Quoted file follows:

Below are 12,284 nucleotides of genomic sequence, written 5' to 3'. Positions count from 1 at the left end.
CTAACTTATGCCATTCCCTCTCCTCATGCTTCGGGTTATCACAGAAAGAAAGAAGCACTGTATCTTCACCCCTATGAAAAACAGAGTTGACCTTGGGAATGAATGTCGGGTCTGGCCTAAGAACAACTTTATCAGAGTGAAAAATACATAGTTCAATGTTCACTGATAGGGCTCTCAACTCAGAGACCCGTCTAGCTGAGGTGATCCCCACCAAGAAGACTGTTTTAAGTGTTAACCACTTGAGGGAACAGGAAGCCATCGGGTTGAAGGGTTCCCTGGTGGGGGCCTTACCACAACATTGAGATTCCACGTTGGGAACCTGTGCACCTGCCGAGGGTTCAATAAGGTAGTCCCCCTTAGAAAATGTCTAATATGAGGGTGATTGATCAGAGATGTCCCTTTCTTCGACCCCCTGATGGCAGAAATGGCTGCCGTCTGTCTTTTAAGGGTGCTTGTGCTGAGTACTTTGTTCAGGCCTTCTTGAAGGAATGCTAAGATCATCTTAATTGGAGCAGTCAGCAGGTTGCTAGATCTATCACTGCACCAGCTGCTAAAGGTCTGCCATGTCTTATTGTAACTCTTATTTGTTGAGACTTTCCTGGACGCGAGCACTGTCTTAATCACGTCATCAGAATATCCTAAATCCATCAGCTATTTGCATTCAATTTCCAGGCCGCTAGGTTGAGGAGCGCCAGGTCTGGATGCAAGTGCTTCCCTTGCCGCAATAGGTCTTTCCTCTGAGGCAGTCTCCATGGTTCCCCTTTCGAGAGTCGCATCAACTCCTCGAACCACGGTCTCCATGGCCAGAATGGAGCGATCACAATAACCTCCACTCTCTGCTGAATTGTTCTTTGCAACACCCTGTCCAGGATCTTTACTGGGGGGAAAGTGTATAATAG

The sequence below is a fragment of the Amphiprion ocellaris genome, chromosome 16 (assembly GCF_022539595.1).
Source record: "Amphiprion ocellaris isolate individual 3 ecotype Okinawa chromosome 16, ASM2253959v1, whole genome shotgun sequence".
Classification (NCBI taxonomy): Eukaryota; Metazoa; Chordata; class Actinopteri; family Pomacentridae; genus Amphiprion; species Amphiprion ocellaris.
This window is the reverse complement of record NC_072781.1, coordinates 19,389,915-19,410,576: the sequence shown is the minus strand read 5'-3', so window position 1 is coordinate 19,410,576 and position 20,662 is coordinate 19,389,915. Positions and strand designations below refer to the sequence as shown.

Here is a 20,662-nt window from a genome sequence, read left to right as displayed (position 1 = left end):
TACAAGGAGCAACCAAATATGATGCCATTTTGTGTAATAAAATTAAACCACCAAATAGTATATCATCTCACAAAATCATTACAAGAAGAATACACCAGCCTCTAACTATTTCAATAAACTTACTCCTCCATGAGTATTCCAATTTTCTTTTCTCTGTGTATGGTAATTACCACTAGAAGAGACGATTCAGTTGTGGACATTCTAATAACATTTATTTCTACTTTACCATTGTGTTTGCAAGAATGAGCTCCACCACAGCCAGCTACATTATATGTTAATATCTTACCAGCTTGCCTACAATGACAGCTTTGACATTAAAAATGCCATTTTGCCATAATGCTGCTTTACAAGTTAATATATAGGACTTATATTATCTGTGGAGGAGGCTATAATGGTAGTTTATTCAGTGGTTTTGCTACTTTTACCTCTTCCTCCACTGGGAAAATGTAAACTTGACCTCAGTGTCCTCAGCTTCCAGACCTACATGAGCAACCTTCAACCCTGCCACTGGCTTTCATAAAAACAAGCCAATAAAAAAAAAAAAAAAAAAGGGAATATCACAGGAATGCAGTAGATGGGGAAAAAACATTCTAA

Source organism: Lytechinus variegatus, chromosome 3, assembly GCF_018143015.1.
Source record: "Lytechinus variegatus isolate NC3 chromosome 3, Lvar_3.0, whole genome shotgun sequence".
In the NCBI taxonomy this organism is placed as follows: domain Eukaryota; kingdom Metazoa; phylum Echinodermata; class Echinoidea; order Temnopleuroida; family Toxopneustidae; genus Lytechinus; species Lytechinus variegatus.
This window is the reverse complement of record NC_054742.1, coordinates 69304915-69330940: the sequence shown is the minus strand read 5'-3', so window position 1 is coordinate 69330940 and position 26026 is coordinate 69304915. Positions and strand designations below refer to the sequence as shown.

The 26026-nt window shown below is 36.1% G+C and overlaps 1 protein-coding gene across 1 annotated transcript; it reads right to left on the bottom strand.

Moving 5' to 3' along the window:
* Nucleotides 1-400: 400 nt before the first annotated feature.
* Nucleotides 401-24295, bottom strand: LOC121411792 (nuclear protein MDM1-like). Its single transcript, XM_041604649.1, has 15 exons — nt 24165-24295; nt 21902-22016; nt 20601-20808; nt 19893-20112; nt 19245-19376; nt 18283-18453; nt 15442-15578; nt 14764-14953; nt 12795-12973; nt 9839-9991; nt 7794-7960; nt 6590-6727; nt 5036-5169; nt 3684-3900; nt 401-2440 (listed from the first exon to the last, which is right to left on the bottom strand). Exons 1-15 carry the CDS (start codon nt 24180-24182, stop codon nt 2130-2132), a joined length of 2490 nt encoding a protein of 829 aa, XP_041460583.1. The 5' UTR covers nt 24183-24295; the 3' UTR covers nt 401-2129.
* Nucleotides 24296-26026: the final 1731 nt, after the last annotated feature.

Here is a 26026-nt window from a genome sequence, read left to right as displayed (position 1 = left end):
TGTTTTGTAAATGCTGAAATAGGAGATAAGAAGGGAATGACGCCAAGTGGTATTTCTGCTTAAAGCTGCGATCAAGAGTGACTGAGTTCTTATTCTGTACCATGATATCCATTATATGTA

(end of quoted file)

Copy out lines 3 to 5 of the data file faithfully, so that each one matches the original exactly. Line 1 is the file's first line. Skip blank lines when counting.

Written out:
The sequence below is a fragment of the Amphiprion ocellaris genome, chromosome 16 (assembly GCF_022539595.1).
Source record: "Amphiprion ocellaris isolate individual 3 ecotype Okinawa chromosome 16, ASM2253959v1, whole genome shotgun sequence".
Classification (NCBI taxonomy): Eukaryota; Metazoa; Chordata; class Actinopteri; family Pomacentridae; genus Amphiprion; species Amphiprion ocellaris.